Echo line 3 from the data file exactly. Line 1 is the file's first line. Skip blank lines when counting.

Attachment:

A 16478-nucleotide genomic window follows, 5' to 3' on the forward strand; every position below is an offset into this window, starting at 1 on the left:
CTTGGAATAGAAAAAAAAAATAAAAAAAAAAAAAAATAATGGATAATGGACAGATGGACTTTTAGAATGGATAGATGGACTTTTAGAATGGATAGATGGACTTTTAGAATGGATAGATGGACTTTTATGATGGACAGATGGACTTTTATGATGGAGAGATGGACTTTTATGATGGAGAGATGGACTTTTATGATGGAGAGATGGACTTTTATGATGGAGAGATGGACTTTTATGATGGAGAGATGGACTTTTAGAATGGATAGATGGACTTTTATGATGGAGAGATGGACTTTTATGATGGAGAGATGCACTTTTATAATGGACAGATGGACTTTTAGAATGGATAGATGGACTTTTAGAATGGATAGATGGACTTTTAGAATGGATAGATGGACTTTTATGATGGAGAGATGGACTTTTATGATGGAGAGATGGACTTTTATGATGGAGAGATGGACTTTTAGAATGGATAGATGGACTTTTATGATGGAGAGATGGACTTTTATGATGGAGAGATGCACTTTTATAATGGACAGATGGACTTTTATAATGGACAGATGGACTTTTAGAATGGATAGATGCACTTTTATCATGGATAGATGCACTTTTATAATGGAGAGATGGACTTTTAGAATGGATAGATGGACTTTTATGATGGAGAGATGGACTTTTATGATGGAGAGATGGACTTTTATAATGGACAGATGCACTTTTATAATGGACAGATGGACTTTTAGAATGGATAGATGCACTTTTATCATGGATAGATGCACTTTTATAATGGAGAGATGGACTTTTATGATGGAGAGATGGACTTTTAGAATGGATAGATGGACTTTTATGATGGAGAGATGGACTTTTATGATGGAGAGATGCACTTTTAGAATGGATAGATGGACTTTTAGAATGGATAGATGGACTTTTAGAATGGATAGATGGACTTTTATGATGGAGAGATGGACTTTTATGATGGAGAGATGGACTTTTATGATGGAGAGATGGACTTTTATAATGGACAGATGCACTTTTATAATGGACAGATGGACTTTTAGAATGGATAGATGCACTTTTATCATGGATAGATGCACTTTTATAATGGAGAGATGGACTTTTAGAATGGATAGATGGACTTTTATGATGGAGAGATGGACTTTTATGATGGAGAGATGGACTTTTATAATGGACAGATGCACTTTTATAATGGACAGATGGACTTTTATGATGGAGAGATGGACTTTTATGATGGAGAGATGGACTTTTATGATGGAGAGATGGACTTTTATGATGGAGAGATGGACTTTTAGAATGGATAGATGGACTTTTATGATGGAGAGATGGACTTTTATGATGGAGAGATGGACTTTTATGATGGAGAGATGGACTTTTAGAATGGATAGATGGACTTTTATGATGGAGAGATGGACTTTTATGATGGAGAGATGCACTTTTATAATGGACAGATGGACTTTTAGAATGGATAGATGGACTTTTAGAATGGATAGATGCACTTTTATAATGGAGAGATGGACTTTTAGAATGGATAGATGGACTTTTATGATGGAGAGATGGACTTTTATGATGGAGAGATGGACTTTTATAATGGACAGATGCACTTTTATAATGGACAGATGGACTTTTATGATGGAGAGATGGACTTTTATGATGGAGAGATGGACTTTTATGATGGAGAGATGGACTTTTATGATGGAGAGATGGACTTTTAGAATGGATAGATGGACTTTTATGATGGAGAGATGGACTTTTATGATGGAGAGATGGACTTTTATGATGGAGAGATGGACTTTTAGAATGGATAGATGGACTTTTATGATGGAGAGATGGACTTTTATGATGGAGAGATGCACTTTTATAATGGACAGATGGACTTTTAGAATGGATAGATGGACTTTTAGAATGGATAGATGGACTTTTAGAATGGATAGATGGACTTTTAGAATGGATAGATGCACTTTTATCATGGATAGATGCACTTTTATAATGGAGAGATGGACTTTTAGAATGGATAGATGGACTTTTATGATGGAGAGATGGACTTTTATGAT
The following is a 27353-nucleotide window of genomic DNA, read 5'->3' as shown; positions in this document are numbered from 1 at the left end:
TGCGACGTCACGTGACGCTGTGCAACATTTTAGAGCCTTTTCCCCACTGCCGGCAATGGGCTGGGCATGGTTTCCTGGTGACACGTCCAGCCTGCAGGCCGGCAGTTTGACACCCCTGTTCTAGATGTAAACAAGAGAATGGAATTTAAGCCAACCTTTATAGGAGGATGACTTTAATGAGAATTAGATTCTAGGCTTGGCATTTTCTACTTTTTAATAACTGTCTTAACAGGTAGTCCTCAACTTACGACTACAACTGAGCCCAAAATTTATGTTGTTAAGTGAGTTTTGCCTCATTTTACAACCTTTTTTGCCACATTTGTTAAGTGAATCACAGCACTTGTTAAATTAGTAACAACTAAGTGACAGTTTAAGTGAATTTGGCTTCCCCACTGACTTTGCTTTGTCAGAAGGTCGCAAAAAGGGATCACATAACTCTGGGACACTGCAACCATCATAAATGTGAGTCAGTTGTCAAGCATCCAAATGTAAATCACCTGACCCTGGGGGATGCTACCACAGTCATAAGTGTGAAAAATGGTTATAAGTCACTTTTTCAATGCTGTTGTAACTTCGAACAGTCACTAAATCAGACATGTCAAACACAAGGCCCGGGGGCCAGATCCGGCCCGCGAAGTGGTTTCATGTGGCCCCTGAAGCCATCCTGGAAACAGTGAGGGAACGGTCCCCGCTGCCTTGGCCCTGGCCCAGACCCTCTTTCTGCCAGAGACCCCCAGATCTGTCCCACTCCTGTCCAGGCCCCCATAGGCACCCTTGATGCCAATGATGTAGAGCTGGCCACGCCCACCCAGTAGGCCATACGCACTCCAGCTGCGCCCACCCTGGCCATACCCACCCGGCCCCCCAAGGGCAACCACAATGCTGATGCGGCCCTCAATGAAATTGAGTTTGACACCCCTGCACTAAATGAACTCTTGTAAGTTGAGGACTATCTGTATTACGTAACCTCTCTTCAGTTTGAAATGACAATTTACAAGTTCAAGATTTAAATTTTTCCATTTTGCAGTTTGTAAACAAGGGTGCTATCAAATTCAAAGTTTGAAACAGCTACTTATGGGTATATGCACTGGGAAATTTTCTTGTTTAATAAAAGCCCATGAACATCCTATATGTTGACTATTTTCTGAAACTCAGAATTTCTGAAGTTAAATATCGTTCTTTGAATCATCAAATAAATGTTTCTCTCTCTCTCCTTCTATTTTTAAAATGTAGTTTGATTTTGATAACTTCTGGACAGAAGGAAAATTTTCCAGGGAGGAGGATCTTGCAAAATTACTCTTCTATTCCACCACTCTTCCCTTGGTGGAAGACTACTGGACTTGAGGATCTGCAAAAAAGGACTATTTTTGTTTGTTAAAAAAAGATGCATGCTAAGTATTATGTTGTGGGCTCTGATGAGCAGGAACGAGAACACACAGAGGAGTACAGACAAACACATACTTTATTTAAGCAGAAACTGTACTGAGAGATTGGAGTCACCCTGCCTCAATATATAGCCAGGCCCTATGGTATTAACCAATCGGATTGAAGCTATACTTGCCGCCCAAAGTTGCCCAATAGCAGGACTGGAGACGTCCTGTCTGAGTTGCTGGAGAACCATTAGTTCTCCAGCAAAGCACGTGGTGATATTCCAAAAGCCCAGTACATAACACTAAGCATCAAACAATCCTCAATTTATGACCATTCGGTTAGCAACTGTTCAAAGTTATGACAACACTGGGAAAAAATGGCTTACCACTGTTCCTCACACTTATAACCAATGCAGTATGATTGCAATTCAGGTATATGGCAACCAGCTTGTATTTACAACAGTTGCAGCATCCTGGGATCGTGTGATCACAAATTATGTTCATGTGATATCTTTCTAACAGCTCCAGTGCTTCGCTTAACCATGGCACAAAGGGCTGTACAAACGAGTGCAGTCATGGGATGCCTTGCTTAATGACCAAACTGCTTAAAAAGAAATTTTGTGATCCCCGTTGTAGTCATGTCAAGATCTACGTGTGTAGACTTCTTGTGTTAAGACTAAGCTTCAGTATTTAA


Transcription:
The following is a 27353-nucleotide window of genomic DNA, read 5'->3' as shown; positions in this document are numbered from 1 at the left end: